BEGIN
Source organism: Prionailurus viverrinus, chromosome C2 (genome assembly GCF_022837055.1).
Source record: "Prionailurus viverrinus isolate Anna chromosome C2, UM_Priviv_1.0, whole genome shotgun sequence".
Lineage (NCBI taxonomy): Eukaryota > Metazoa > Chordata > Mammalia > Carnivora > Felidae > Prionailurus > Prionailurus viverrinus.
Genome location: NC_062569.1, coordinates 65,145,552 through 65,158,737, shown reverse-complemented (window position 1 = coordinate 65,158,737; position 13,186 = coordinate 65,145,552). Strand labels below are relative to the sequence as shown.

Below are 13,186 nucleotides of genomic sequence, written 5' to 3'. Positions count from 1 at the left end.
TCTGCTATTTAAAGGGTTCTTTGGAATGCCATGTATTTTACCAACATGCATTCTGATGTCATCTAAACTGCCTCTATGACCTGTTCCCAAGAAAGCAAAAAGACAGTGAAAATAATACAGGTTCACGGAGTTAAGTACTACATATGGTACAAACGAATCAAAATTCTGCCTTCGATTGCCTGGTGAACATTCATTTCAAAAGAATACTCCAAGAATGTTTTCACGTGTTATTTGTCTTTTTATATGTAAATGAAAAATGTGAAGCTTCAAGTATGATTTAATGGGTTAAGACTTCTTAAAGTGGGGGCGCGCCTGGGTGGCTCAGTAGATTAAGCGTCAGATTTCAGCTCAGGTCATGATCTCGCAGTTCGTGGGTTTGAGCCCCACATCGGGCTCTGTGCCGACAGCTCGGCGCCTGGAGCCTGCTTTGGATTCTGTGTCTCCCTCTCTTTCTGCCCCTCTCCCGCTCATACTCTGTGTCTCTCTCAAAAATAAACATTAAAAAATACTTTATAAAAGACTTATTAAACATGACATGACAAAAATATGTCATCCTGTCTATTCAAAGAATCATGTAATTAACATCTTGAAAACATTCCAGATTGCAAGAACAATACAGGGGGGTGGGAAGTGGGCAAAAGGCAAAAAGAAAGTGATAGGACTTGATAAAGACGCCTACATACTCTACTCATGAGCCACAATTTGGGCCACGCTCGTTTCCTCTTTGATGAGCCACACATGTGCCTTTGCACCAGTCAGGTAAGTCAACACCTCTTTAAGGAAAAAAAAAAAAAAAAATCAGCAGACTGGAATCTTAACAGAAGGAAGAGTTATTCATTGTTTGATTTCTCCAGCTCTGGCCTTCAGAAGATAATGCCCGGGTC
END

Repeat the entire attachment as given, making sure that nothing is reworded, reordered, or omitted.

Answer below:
Source organism: Prionailurus viverrinus, chromosome C2 (genome assembly GCF_022837055.1).
Source record: "Prionailurus viverrinus isolate Anna chromosome C2, UM_Priviv_1.0, whole genome shotgun sequence".
Lineage (NCBI taxonomy): Eukaryota > Metazoa > Chordata > Mammalia > Carnivora > Felidae > Prionailurus > Prionailurus viverrinus.
Genome location: NC_062569.1, coordinates 65,145,552 through 65,158,737, shown reverse-complemented (window position 1 = coordinate 65,158,737; position 13,186 = coordinate 65,145,552). Strand labels below are relative to the sequence as shown.

Below are 13,186 nucleotides of genomic sequence, written 5' to 3'. Positions count from 1 at the left end.
TCTGCTATTTAAAGGGTTCTTTGGAATGCCATGTATTTTACCAACATGCATTCTGATGTCATCTAAACTGCCTCTATGACCTGTTCCCAAGAAAGCAAAAAGACAGTGAAAATAATACAGGTTCACGGAGTTAAGTACTACATATGGTACAAACGAATCAAAATTCTGCCTTCGATTGCCTGGTGAACATTCATTTCAAAAGAATACTCCAAGAATGTTTTCACGTGTTATTTGTCTTTTTATATGTAAATGAAAAATGTGAAGCTTCAAGTATGATTTAATGGGTTAAGACTTCTTAAAGTGGGGGCGCGCCTGGGTGGCTCAGTAGATTAAGCGTCAGATTTCAGCTCAGGTCATGATCTCGCAGTTCGTGGGTTTGAGCCCCACATCGGGCTCTGTGCCGACAGCTCGGCGCCTGGAGCCTGCTTTGGATTCTGTGTCTCCCTCTCTTTCTGCCCCTCTCCCGCTCATACTCTGTGTCTCTCTCAAAAATAAACATTAAAAAATACTTTATAAAAGACTTATTAAACATGACATGACAAAAATATGTCATCCTGTCTATTCAAAGAATCATGTAATTAACATCTTGAAAACATTCCAGATTGCAAGAACAATACAGGGGGGTGGGAAGTGGGCAAAAGGCAAAAAGAAAGTGATAGGACTTGATAAAGACGCCTACATACTCTACTCATGAGCCACAATTTGGGCCACGCTCGTTTCCTCTTTGATGAGCCACACATGTGCCTTTGCACCAGTCAGGTAAGTCAACACCTCTTTAAGGAAAAAAAAAAAAAAAAATCAGCAGACTGGAATCTTAACAGAAGGAAGAGTTATTCATTGTTTGATTTCTCCAGCTCTGGCCTTCAGAAGATAATGCCCGGGTC